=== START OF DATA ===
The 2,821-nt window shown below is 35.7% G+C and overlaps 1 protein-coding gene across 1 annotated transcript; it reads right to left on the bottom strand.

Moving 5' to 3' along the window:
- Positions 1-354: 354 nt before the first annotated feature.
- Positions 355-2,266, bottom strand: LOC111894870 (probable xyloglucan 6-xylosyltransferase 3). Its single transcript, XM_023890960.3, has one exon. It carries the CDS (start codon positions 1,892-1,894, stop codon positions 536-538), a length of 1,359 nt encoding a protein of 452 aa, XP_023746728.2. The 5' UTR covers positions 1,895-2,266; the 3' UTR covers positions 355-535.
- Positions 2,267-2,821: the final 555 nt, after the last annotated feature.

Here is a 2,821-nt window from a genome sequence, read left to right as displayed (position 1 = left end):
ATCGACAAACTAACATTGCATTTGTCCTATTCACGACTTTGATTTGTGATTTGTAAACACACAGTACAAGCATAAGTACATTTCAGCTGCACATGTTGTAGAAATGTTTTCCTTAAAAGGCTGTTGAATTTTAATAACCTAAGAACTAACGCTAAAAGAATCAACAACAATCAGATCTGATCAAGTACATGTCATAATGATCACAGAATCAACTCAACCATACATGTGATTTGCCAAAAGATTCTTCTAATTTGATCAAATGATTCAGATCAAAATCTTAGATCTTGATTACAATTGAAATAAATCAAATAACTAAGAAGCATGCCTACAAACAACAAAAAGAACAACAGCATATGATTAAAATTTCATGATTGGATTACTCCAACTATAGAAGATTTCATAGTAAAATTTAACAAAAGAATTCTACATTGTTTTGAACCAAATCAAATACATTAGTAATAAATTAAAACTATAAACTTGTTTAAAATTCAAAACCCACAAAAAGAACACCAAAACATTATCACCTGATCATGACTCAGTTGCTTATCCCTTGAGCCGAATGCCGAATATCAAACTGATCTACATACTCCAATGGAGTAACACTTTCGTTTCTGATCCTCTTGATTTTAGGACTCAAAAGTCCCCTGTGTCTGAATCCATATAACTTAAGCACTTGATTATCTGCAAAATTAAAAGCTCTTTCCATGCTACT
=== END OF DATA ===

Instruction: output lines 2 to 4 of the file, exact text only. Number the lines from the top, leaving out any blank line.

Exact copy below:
Moving 5' to 3' along the window:
- Positions 1-354: 354 nt before the first annotated feature.
- Positions 355-2,266, bottom strand: LOC111894870 (probable xyloglucan 6-xylosyltransferase 3). Its single transcript, XM_023890960.3, has one exon. It carries the CDS (start codon positions 1,892-1,894, stop codon positions 536-538), a length of 1,359 nt encoding a protein of 452 aa, XP_023746728.2. The 5' UTR covers positions 1,895-2,266; the 3' UTR covers positions 355-535.